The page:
Vietnam Lockdown Adds Pressure To Global Coffee Supply Chain Shortage
Savour those morning brews, because a lockdown in Vietnam’s largest city is putting a strain on the world’s supply of coffee.
The South East Asian country has seen more than 435,000 confirmed cases of COVID-19, with 10,749 deaths. Ho Chi Minh City, commonly known as Saigon, still has strict travel restrictions in place in order to curb the spread of the Delta variant.
It’s a prime location for exporting robusta, a bitter-tasting bean often used in instant coffee and some espresso blends. However, exporters can’t get their stock out of the country due to the rules, putting further pressure on the coffee industry as a result of the pandemic.
Demand for robusta has seen wholesale prices soar by around 50% this year alone, BBC News reports. Other suppliers are struggling to, with ports seeing less shipments than usual from Vietnam because of the restrictions, causing a shortage of shipping containers and rising freight costs.
The Vietnam Coffee-Cocoa Association and other trade organisations have since asked the government to loosen restrictions in a bid to resume more regular exports and prevent further delays and unnecessary costs.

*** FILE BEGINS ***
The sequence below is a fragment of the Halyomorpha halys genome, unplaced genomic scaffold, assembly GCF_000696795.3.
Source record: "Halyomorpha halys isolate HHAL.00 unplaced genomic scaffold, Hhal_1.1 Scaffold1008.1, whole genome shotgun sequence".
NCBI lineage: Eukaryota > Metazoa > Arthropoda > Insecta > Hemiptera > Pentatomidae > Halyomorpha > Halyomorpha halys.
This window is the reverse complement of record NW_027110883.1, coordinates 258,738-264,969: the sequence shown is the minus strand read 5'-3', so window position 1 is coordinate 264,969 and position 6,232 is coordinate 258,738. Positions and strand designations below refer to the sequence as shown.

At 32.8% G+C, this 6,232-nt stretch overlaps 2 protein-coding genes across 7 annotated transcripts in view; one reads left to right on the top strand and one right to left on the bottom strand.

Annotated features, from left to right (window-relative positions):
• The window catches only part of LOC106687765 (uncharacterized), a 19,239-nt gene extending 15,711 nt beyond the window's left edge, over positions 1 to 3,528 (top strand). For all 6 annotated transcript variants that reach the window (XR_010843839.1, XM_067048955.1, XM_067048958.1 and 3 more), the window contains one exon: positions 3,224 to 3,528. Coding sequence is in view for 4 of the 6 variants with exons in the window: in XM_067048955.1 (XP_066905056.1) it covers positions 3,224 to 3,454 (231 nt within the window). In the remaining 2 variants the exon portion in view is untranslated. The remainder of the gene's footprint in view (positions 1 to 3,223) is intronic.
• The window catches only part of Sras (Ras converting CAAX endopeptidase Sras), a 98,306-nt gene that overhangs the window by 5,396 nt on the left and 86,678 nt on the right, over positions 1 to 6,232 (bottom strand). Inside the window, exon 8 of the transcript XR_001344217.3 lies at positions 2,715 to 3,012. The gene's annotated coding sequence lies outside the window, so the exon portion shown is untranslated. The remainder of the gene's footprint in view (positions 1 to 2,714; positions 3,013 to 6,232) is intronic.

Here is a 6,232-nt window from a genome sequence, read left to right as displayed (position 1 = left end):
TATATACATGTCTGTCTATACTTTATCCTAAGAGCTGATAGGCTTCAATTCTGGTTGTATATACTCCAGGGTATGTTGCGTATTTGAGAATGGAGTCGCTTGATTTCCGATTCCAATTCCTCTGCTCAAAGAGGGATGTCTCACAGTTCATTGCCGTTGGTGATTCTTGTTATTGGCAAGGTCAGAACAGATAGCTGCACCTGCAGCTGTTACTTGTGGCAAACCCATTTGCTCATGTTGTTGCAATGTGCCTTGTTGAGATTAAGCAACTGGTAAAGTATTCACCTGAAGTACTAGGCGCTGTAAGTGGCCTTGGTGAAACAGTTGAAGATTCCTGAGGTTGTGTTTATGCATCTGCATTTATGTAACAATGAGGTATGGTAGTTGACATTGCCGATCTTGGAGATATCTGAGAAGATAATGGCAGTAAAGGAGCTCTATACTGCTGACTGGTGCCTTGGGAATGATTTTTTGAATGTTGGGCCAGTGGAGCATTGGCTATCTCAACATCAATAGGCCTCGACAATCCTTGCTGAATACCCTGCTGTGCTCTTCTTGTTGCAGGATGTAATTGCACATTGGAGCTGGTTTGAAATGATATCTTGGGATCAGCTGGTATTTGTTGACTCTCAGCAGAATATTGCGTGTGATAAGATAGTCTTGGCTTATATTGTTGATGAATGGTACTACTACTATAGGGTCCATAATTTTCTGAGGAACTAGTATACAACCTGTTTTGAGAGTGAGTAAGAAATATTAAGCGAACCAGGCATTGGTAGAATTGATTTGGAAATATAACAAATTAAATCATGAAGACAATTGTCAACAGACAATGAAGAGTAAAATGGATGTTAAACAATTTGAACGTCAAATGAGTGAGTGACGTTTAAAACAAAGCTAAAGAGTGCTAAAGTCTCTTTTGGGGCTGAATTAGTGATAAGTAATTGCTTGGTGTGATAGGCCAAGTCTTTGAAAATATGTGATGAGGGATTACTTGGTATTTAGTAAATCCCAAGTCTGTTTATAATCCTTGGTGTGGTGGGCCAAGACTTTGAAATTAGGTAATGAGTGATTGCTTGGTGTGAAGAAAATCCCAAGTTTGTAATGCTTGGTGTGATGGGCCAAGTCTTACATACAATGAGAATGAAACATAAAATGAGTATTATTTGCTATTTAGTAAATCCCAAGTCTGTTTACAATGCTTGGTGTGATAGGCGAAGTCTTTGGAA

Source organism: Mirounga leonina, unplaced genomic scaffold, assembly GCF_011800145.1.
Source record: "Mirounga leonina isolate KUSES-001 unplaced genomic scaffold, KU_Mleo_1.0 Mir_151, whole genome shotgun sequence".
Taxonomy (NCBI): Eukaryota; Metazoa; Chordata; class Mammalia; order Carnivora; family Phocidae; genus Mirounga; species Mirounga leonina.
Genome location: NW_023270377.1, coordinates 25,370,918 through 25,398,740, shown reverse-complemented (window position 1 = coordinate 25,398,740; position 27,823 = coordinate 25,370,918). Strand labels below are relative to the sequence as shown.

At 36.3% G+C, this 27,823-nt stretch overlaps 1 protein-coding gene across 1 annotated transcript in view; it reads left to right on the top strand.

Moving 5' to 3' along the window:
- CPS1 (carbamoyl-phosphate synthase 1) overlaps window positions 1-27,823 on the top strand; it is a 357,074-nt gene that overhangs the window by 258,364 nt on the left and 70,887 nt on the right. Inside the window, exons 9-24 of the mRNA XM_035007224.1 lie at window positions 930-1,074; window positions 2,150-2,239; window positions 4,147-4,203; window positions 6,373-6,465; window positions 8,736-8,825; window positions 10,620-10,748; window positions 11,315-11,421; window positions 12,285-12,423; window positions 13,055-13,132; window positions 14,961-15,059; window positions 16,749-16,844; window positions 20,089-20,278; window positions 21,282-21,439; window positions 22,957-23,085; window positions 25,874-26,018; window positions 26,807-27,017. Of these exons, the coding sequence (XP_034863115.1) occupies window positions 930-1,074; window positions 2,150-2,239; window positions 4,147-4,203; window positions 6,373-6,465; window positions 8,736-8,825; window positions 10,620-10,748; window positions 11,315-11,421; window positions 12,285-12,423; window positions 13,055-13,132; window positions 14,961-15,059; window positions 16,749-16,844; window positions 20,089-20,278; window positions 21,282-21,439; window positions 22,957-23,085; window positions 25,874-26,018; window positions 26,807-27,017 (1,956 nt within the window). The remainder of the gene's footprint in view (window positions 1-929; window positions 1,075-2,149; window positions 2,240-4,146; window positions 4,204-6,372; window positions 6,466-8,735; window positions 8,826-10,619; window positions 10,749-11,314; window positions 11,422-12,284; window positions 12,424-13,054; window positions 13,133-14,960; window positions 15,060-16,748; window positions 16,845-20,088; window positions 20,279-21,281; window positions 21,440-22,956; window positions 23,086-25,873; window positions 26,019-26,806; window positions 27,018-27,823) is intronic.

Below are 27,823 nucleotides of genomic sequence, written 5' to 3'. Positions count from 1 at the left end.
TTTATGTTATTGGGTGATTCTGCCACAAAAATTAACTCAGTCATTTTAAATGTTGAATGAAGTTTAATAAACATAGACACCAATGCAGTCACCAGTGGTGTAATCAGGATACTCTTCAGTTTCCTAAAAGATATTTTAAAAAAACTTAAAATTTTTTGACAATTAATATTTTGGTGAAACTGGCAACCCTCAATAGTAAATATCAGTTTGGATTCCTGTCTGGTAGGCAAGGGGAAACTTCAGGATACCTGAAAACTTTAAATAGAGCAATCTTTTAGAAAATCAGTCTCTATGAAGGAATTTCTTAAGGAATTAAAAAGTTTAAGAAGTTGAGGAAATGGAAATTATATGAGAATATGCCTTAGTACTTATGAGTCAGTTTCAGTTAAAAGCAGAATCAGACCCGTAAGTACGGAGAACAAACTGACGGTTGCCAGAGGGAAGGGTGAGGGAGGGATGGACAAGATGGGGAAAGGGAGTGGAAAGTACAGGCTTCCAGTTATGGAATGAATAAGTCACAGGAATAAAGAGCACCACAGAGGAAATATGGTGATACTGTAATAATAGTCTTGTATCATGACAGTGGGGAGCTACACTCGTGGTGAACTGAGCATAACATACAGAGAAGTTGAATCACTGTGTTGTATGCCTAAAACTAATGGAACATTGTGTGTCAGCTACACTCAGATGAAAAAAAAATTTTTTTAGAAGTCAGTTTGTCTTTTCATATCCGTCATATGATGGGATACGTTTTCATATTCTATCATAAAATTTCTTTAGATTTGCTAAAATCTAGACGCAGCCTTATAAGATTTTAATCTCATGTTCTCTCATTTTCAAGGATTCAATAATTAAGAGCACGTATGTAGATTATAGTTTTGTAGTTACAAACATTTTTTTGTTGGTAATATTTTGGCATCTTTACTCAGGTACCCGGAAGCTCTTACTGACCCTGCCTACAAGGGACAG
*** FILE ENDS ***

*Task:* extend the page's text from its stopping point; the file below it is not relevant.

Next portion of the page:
Fortunately, Vietnam’s transport minister instructed regional authorities in and around Ho Chi Minh to make responsible changes and help with exporters’ hurdles in transporting goods, such as coffee, out of the country. The city is integral to the global shipping network between China and Europe.
Over in Brazil, its supply of premium arabica coffee beans has been threatened by some of the worst frosts there since 1994, as well as drought. Farmers have warned the damage could take three years to fully remedy, with the possibility of planting new trees.
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